Fracture rate in patients with myasthenia gravis: the general practice research database.
Pouwels S., de Boer A., Javaid MK., Hilton-Jones D., Verschuuren J., Cooper C., Leufkens HG., de Vries F.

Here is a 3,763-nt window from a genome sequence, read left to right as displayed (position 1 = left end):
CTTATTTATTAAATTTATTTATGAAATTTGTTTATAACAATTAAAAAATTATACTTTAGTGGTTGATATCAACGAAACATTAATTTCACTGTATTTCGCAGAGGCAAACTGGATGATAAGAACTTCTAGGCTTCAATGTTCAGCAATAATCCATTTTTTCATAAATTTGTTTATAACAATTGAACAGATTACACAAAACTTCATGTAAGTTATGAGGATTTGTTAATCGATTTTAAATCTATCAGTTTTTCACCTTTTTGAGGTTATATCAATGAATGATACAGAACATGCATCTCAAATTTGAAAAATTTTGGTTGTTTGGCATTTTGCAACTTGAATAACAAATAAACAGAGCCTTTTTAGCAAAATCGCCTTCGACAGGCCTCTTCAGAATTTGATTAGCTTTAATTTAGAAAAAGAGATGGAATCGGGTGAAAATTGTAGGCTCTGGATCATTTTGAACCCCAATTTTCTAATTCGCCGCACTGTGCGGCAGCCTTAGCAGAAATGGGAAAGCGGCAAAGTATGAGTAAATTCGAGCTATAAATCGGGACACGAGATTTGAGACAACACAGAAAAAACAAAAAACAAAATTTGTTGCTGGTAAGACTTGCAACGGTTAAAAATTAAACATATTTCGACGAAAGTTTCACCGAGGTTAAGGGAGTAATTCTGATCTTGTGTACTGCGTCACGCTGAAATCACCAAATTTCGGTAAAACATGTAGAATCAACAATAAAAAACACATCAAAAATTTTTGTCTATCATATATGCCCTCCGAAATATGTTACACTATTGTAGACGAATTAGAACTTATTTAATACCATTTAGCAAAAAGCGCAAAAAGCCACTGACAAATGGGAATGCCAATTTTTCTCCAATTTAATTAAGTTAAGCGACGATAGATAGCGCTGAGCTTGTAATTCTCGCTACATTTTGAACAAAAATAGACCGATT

The aim of this study was to evaluate fracture risk after onset of myasthenia gravis using the UK General Practice Research Database. Overall fracture risk is not statistically increased compared with age- and gender-matched controls irrespective of glucocorticoid use, but was increased in those using antidepressants, anxiolytics or anticonvulsants.Myasthenia gravis (MG) is a neuromuscular disease which has been associated with an increased falls risk and glucocorticoid-induced osteoporosis, recognized determinants of increased fracture risk. The aim of this study was to evaluate the risk of fracture after onset of MG.We conducted a retrospective cohort study using the UK General Practice Research Database (1987-2009). Each MG patient was matched by age, sex, calendar time and practice to up to six patients without a history of MG and we identified all fractures and those associated with osteoporosis.Compared to the control cohort, there was no statistically significant increased risk observed in patients with MG for any fracture (adjusted hazard ratio [AHR] 1.11; 95 % confidence interval [CI], 0.84-1.47) or osteoporotic fractures (AHR 0.98 [95 % CI 0.67-1.41]). Further, use of oral glucocorticoids up to a cumulative dose exceeding 5 g prednisolone equivalents did not increase risk of osteoporotic fracture (AHR 0.99 [95 % CI, 0.31-3.14]) compared with MG patients without glucocorticoid exposure. However, fracture risk was higher in patients with MG prescribed antidepressants (AHR 3.27 [95 % CI, 1.63-6.55]), anxiolytics (AHR 2.18 [95 % CI, 1.04-4.57]) and anticonvulsants (AHR 6.88 [95 % CI, 2.91-16.27]).Overall risk of fracture in patients with MG is not statistically increased compared with age- and gender-matched controls irrespective of glucocorticoid use but was increased in those using antidepressants, anxiolytics or anticonvulsants. These findings have implications in strategies preserving bone health in patients with MG.